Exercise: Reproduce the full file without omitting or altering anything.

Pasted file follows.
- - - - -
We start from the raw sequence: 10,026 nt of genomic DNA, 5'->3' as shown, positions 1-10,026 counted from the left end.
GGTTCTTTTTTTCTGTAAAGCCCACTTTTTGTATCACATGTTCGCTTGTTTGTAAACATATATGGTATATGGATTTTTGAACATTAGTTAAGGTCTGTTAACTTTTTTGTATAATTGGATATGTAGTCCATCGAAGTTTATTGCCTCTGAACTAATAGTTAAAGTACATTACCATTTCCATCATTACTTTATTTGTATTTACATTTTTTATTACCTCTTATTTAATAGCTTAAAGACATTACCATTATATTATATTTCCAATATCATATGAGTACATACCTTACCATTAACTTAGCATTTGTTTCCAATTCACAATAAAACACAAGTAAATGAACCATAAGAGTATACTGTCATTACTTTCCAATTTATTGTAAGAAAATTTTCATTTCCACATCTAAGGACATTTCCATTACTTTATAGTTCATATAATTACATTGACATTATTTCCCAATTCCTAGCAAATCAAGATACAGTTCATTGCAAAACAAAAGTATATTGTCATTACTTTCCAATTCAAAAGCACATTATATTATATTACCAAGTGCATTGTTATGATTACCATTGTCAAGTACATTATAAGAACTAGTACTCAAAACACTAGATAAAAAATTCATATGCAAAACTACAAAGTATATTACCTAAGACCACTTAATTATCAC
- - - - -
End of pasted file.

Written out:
We start from the raw sequence: 10,026 nt of genomic DNA, 5'->3' as shown, positions 1-10,026 counted from the left end.
GGTTCTTTTTTTCTGTAAAGCCCACTTTTTGTATCACATGTTCGCTTGTTTGTAAACATATATGGTATATGGATTTTTGAACATTAGTTAAGGTCTGTTAACTTTTTTGTATAATTGGATATGTAGTCCATCGAAGTTTATTGCCTCTGAACTAATAGTTAAAGTACATTACCATTTCCATCATTACTTTATTTGTATTTACATTTTTTATTACCTCTTATTTAATAGCTTAAAGACATTACCATTATATTATATTTCCAATATCATATGAGTACATACCTTACCATTAACTTAGCATTTGTTTCCAATTCACAATAAAACACAAGTAAATGAACCATAAGAGTATACTGTCATTACTTTCCAATTTATTGTAAGAAAATTTTCATTTCCACATCTAAGGACATTTCCATTACTTTATAGTTCATATAATTACATTGACATTATTTCCCAATTCCTAGCAAATCAAGATACAGTTCATTGCAAAACAAAAGTATATTGTCATTACTTTCCAATTCAAAAGCACATTATATTATATTACCAAGTGCATTGTTATGATTACCATTGTCAAGTACATTATAAGAACTAGTACTCAAAACACTAGATAAAAAATTCATATGCAAAACTACAAAGTATATTACCTAAGACCACTTAATTATCAC